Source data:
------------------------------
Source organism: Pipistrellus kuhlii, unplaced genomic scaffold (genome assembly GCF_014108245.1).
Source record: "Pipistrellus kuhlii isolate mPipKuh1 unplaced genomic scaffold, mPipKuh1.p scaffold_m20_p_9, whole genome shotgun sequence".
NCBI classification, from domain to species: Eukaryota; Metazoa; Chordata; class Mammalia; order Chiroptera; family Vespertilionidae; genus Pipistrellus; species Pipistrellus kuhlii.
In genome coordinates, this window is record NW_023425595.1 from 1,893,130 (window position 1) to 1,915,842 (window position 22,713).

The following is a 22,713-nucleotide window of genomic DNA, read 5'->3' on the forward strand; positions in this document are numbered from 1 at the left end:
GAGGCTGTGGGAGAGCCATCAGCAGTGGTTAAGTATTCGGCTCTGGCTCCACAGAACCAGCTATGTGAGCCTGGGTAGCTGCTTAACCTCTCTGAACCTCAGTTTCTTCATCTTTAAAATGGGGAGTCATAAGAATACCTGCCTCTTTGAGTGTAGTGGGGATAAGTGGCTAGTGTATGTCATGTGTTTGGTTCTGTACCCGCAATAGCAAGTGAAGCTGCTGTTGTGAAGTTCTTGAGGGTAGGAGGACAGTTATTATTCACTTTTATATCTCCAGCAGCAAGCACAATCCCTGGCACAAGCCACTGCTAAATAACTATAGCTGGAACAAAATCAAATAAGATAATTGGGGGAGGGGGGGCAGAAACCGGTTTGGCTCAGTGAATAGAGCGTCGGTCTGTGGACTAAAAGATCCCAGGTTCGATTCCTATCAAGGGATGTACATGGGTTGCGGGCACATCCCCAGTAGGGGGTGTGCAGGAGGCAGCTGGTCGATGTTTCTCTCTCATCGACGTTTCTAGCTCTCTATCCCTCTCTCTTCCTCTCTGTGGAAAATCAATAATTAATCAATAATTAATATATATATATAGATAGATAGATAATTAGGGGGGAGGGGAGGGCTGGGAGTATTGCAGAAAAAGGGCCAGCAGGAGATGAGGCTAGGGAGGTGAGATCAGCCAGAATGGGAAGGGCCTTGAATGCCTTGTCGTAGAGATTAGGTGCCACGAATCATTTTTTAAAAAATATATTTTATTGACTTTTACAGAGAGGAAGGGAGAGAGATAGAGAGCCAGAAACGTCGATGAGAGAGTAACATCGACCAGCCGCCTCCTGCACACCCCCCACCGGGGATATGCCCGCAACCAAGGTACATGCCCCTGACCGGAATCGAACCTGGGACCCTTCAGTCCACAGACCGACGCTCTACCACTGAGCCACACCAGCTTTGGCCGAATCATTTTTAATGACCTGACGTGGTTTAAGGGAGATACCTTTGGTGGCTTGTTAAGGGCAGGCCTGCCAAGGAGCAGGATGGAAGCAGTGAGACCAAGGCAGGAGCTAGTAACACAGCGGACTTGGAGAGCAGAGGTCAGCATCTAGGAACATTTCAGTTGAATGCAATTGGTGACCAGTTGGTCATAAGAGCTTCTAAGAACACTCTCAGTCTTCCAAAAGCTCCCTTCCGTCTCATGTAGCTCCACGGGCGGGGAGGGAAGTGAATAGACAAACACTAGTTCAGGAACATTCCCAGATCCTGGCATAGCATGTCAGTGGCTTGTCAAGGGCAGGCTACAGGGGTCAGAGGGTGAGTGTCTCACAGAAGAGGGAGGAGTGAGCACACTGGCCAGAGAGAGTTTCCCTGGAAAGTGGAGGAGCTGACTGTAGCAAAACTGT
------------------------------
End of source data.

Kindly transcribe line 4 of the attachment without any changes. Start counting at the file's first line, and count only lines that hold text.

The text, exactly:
In genome coordinates, this window is record NW_023425595.1 from 1,893,130 (window position 1) to 1,915,842 (window position 22,713).